In Governor Cuomo’s 2013 State of the State Address he says, “New York has fallen behind in its role as a progressive leader on women’s rights.” JWFNY’s Advocacy Committee knows the Governor is right. Advocating to improve discriminatory policies that affect women in the workplace, the JWFNY Advocacy Committee speaks out within the Jewish community as well as the community at large. Committee members have been attending advocacy related events, signing related petitions and discussing these issues with leaders in the field.
One of the goals of the Advocacy Committee is to display to the Jewish community that the issues affecting women in the workplace are critical and in need of prompt attention. Furthermore, over the past year, the main theme of JWFNY’s grantmaking has been economic security for women. The Advocacy Committee’s objective has been to further leverage these grants by providing women with continued support in their occupations and increased opportunities for growth. This is why JWFNY is proud to highlight the Governor’s 10-Point Women’s Equality Act, which he says, “will bring New York back to its rightful place as a leader on women’s equality.”
Point 1. Shatter the Glass Ceiling: Achieve Pay Equity
The first point of the 10-Point Act, to Achieve Pay Equity, speaks to the heart of JWFNY’s current advocacy work: eliminating wage discrimination based on gender. The Advocacy Committee continues to find that it is all too common for women in the workplace to be paid and treated unequally because of their gender, and women continue to earn only 84 percent of what men earn. To achieve pay equity the Governor proposes to:
- Provide women who are found by court to have been victims of wage discrimination with increased additional damages. Currently individuals are entitled to the wages they would have earned had they been paid on an equal basis, plus attorney’s fees and statutory interests. The plaintiff is also entitled to receive liquidated damages that equal 100 percent of the back wages due. The Governor is going to increase the entitlement of liquidated damages to 300 percent of the back wages.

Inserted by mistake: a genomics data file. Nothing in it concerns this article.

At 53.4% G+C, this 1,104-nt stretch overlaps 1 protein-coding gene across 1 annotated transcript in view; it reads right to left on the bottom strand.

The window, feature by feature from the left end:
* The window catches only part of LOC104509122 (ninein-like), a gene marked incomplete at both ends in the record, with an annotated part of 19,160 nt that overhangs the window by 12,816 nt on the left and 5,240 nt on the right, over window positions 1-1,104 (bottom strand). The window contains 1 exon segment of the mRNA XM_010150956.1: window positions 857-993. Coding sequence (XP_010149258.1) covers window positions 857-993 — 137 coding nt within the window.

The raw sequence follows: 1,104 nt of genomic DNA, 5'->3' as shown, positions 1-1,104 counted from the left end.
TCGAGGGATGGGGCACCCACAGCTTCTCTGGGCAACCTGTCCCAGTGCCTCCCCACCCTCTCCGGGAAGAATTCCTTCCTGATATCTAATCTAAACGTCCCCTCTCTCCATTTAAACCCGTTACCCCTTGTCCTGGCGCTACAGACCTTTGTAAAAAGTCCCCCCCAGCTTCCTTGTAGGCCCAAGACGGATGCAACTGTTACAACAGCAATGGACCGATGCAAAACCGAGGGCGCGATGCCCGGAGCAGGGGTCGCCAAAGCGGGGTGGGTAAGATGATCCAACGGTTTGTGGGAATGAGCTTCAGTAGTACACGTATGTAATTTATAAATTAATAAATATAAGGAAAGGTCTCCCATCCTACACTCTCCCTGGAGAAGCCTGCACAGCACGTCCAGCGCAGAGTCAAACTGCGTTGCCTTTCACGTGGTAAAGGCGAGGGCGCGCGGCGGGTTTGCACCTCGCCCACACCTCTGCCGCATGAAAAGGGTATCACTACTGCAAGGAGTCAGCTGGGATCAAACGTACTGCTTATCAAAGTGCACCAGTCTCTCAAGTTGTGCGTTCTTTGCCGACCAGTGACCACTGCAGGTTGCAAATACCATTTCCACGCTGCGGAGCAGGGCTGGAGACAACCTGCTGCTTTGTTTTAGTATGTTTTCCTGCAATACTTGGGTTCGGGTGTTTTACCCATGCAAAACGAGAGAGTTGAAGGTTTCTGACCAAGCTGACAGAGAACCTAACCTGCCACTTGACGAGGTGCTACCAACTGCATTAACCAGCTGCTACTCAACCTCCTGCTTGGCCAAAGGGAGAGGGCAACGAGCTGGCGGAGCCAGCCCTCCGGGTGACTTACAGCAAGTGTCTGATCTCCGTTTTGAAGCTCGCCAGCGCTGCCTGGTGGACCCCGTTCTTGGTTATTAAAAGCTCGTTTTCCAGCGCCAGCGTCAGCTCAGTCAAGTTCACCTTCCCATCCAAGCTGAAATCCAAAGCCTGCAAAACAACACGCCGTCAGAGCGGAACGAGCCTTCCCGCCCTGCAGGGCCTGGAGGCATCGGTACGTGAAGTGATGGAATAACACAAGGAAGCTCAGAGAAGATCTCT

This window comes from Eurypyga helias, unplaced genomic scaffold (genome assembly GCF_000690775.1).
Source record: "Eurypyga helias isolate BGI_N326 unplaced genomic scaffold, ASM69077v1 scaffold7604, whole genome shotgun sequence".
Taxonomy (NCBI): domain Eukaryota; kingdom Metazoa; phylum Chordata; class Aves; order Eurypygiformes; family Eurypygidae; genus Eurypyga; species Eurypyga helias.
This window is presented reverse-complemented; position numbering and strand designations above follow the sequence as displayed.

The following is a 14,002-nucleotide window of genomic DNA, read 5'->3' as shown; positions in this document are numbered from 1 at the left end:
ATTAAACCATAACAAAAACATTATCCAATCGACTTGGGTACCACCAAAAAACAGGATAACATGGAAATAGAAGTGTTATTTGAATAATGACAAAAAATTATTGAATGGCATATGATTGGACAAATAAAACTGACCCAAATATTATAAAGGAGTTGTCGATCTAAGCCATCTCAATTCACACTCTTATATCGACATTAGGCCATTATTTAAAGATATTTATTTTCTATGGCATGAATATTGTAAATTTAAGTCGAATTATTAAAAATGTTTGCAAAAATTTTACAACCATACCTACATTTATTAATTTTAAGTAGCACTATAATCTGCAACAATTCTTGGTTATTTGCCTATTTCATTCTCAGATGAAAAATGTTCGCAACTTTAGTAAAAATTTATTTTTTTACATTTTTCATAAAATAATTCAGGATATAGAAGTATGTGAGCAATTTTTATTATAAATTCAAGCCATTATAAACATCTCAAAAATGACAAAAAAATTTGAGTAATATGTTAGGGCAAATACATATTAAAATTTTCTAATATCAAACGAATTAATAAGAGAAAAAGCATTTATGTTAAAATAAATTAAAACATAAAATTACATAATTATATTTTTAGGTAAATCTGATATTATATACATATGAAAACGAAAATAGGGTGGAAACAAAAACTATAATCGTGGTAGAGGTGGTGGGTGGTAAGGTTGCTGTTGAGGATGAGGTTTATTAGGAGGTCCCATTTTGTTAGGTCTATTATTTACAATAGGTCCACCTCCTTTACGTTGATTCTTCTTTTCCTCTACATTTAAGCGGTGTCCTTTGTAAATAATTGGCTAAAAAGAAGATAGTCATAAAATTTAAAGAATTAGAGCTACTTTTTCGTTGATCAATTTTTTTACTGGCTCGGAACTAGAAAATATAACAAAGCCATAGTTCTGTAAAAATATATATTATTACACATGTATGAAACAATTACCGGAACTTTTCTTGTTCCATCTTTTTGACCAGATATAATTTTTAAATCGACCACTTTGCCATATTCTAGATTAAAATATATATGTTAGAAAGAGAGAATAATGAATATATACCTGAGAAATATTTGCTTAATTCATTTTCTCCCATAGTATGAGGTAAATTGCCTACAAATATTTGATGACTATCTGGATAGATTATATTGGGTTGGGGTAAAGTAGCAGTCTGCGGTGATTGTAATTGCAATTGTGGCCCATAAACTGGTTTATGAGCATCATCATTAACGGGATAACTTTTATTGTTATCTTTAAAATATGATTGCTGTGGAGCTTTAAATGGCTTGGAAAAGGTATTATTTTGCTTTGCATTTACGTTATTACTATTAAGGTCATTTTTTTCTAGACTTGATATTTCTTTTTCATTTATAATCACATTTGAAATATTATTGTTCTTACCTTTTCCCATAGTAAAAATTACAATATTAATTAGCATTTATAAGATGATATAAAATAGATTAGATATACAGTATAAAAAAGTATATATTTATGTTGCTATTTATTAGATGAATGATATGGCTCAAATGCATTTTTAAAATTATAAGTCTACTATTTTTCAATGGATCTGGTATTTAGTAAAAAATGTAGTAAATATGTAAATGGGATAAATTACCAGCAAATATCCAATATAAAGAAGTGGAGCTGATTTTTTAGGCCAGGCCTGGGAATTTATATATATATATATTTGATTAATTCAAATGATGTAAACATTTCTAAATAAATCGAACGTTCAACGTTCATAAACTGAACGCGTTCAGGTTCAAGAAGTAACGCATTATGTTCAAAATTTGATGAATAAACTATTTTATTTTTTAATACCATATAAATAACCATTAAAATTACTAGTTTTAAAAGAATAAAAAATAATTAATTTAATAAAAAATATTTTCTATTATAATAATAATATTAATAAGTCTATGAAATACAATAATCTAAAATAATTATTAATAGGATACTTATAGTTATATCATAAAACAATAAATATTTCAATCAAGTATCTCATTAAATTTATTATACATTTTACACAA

- Redefine the broad exceptions that are currently in New York State Law that enable employers to essentially point to any factor in an attempt to avoid liability. The Governor proposes tightening these exceptions so the pay differentials are excused only where the employer can show that the differential is truly caused by something other than gender and is related to job performance.
- Prohibit employers from terminating or retaliating against employees who share wage information. Policies against sharing wage information essentially deny women workers the ability to discover whether their wages are unequal to their male counterparts.
JWFNY also commends the Governor’s proposal to raise the minimum wage from $7.25 to $8.75 an hour. Many jobs traditionally held by women pay minimum or comparable wages. This increase will help all minimum wage workers and will specifically boost single female headed households with young children, who represent the highest percentage of people whose income falls below the poverty level.
JWFNY’s advocacy efforts are largely guided by its advocacy partners, who are making the Governor’s 10-Point Act and women’s equality possible. JWFNY is proud to stand with New York Women’s Agenda, A Better Balance, and National Council for Jewish Women, among other organizations, and continue this important work together.
To read the section of Governor Cuomo’s 2013 State of the State Address that covers the 10-Point Women’s Equality Act click here.